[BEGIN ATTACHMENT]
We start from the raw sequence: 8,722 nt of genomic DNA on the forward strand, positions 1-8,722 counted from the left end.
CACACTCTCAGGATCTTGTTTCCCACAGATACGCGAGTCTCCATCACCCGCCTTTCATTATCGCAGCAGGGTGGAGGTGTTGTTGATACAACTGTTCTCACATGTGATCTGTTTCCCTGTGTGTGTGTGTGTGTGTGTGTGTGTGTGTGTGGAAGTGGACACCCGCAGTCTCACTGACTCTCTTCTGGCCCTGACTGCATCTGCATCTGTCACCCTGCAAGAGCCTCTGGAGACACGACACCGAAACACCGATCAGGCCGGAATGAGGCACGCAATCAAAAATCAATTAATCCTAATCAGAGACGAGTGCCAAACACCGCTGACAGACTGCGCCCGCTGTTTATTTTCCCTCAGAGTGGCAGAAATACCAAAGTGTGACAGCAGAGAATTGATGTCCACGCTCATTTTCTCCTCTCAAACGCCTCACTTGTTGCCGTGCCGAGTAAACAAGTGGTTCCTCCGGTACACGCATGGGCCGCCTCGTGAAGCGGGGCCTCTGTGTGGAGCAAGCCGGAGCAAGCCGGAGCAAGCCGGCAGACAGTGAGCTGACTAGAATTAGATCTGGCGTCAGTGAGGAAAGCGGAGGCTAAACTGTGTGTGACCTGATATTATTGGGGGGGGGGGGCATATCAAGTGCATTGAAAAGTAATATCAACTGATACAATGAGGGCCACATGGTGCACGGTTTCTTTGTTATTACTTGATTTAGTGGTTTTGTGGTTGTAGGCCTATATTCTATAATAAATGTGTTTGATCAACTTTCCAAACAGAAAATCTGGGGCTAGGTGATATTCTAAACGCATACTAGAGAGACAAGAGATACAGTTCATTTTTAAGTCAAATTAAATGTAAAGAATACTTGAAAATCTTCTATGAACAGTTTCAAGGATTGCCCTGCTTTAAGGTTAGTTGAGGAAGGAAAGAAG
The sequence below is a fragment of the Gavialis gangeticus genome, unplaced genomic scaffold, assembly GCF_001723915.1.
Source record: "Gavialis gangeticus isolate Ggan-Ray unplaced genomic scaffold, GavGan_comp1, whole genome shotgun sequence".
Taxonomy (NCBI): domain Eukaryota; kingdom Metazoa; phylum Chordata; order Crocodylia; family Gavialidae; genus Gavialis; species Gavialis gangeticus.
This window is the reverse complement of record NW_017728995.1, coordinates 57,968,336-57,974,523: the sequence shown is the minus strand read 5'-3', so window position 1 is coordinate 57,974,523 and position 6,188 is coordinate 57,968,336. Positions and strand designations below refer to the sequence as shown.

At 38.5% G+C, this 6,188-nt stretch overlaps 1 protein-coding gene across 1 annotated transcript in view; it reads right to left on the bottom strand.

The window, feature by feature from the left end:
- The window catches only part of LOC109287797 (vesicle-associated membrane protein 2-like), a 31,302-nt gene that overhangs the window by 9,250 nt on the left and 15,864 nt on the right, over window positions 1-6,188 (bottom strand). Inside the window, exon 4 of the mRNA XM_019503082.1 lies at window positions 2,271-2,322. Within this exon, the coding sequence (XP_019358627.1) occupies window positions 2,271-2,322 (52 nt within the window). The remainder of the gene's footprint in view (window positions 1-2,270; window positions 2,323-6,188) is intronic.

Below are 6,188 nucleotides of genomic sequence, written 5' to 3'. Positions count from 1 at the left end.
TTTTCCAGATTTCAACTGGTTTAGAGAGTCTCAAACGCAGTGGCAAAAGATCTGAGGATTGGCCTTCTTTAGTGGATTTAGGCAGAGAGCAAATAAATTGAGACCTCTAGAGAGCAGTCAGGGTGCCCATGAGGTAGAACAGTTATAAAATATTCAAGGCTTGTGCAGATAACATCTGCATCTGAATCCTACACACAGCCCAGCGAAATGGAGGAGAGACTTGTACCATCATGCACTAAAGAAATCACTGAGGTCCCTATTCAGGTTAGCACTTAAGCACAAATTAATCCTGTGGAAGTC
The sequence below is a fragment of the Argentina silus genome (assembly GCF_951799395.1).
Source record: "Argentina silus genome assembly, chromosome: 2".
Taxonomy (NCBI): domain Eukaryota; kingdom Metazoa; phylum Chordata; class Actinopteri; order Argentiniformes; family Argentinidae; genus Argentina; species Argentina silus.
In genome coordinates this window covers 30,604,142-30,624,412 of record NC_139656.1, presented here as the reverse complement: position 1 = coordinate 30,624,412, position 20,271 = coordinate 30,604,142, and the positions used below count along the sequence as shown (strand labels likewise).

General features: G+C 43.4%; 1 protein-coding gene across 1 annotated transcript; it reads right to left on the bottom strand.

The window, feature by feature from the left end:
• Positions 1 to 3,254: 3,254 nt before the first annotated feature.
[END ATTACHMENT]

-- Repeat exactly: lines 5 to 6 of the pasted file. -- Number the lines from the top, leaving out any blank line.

Taxonomy (NCBI): domain Eukaryota; kingdom Metazoa; phylum Chordata; order Crocodylia; family Gavialidae; genus Gavialis; species Gavialis gangeticus.
This window is the reverse complement of record NW_017728995.1, coordinates 57,968,336-57,974,523: the sequence shown is the minus strand read 5'-3', so window position 1 is coordinate 57,974,523 and position 6,188 is coordinate 57,968,336. Positions and strand designations below refer to the sequence as shown.